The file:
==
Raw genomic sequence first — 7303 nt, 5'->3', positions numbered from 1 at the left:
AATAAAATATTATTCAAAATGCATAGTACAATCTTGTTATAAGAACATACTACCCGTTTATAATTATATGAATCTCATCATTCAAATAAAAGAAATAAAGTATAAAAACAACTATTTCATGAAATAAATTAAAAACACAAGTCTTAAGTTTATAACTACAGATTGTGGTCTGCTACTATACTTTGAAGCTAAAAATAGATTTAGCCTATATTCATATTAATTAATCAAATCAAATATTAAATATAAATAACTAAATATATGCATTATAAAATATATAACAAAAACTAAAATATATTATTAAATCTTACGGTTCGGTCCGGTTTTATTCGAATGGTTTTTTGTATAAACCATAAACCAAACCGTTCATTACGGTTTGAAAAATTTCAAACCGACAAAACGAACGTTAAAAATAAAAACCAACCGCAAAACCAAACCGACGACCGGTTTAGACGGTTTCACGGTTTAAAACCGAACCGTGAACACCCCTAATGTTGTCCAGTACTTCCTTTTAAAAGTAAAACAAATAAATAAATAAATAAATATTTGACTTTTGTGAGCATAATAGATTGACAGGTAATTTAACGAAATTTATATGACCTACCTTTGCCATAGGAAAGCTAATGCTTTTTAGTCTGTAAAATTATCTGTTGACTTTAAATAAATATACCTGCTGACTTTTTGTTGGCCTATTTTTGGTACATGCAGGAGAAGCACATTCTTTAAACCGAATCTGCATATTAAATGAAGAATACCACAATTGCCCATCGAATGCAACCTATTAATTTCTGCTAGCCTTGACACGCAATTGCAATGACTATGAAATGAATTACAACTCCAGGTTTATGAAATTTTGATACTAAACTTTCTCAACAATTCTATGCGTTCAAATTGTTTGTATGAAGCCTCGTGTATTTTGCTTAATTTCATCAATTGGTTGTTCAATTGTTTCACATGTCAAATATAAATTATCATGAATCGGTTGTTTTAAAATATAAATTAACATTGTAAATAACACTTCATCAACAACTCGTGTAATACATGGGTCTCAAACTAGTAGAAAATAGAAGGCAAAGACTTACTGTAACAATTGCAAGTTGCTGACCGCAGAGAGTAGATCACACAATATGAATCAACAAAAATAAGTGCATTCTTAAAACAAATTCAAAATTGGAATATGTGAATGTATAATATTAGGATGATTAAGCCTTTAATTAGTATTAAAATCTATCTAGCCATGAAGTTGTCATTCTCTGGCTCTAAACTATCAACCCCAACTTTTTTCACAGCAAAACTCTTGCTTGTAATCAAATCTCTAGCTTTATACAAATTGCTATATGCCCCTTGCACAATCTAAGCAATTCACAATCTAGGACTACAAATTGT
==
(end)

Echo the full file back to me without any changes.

Raw genomic sequence first — 7303 nt, 5'->3', positions numbered from 1 at the left:
AATAAAATATTATTCAAAATGCATAGTACAATCTTGTTATAAGAACATACTACCCGTTTATAATTATATGAATCTCATCATTCAAATAAAAGAAATAAAGTATAAAAACAACTATTTCATGAAATAAATTAAAAACACAAGTCTTAAGTTTATAACTACAGATTGTGGTCTGCTACTATACTTTGAAGCTAAAAATAGATTTAGCCTATATTCATATTAATTAATCAAATCAAATATTAAATATAAATAACTAAATATATGCATTATAAAATATATAACAAAAACTAAAATATATTATTAAATCTTACGGTTCGGTCCGGTTTTATTCGAATGGTTTTTTGTATAAACCATAAACCAAACCGTTCATTACGGTTTGAAAAATTTCAAACCGACAAAACGAACGTTAAAAATAAAAACCAACCGCAAAACCAAACCGACGACCGGTTTAGACGGTTTCACGGTTTAAAACCGAACCGTGAACACCCCTAATGTTGTCCAGTACTTCCTTTTAAAAGTAAAACAAATAAATAAATAAATAAATATTTGACTTTTGTGAGCATAATAGATTGACAGGTAATTTAACGAAATTTATATGACCTACCTTTGCCATAGGAAAGCTAATGCTTTTTAGTCTGTAAAATTATCTGTTGACTTTAAATAAATATACCTGCTGACTTTTTGTTGGCCTATTTTTGGTACATGCAGGAGAAGCACATTCTTTAAACCGAATCTGCATATTAAATGAAGAATACCACAATTGCCCATCGAATGCAACCTATTAATTTCTGCTAGCCTTGACACGCAATTGCAATGACTATGAAATGAATTACAACTCCAGGTTTATGAAATTTTGATACTAAACTTTCTCAACAATTCTATGCGTTCAAATTGTTTGTATGAAGCCTCGTGTATTTTGCTTAATTTCATCAATTGGTTGTTCAATTGTTTCACATGTCAAATATAAATTATCATGAATCGGTTGTTTTAAAATATAAATTAACATTGTAAATAACACTTCATCAACAACTCGTGTAATACATGGGTCTCAAACTAGTAGAAAATAGAAGGCAAAGACTTACTGTAACAATTGCAAGTTGCTGACCGCAGAGAGTAGATCACACAATATGAATCAACAAAAATAAGTGCATTCTTAAAACAAATTCAAAATTGGAATATGTGAATGTATAATATTAGGATGATTAAGCCTTTAATTAGTATTAAAATCTATCTAGCCATGAAGTTGTCATTCTCTGGCTCTAAACTATCAACCCCAACTTTTTTCACAGCAAAACTCTTGCTTGTAATCAAATCTCTAGCTTTATACAAATTGCTATATGCCCCTTGCACAATCTAAGCAATTCACAATCTAGGACTACAAATTGT